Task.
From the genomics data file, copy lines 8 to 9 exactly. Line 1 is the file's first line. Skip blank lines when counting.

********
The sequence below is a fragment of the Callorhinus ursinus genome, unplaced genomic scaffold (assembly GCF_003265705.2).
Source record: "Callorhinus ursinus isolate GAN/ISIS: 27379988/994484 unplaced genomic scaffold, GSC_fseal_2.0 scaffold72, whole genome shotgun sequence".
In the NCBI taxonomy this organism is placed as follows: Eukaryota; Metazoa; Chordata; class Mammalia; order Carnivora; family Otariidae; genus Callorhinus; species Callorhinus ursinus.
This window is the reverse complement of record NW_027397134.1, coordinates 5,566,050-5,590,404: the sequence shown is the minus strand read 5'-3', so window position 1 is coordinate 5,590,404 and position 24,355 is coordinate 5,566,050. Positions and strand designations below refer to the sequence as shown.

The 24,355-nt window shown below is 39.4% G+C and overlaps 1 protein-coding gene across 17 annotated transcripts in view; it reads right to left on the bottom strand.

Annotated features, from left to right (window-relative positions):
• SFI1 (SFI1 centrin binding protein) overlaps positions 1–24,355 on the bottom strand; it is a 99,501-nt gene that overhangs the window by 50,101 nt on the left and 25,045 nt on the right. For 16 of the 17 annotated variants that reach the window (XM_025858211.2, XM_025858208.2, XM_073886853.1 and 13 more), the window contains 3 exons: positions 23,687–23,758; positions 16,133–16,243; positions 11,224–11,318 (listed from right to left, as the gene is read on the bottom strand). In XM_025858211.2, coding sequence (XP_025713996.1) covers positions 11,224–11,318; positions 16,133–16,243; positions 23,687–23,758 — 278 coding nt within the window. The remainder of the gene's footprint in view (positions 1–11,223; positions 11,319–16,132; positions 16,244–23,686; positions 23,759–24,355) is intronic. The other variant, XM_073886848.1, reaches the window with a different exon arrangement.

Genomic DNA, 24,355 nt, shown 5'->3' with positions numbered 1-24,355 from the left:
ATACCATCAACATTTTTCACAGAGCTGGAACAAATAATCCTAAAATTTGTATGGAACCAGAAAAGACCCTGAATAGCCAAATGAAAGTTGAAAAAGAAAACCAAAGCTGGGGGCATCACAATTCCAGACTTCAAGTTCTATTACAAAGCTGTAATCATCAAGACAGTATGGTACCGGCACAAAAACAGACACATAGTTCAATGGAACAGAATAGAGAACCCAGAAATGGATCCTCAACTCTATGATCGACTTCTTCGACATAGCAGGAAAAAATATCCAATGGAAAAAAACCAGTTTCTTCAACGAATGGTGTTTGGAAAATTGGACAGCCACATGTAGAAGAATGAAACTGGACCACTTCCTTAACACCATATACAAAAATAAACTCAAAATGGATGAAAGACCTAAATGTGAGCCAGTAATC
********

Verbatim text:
Genomic DNA, 24,355 nt, shown 5'->3' with positions numbered 1-24,355 from the left:
ATACCATCAACATTTTTCACAGAGCTGGAACAAATAATCCTAAAATTTGTATGGAACCAGAAAAGACCCTGAATAGCCAAATGAAAGTTGAAAAAGAAAACCAAAGCTGGGGGCATCACAATTCCAGACTTCAAGTTCTATTACAAAGCTGTAATCATCAAGACAGTATGGTACCGGCACAAAAACAGACACATAGTTCAATGGAACAGAATAGAGAACCCAGAAATGGATCCTCAACTCTATGATCGACTTCTTCGACATAGCAGGAAAAAATATCCAATGGAAAAAAACCAGTTTCTTCAACGAATGGTGTTTGGAAAATTGGACAGCCACATGTAGAAGAATGAAACTGGACCACTTCCTTAACACCATATACAAAAATAAACTCAAAATGGATGAAAGACCTAAATGTGAGCCAGTAATC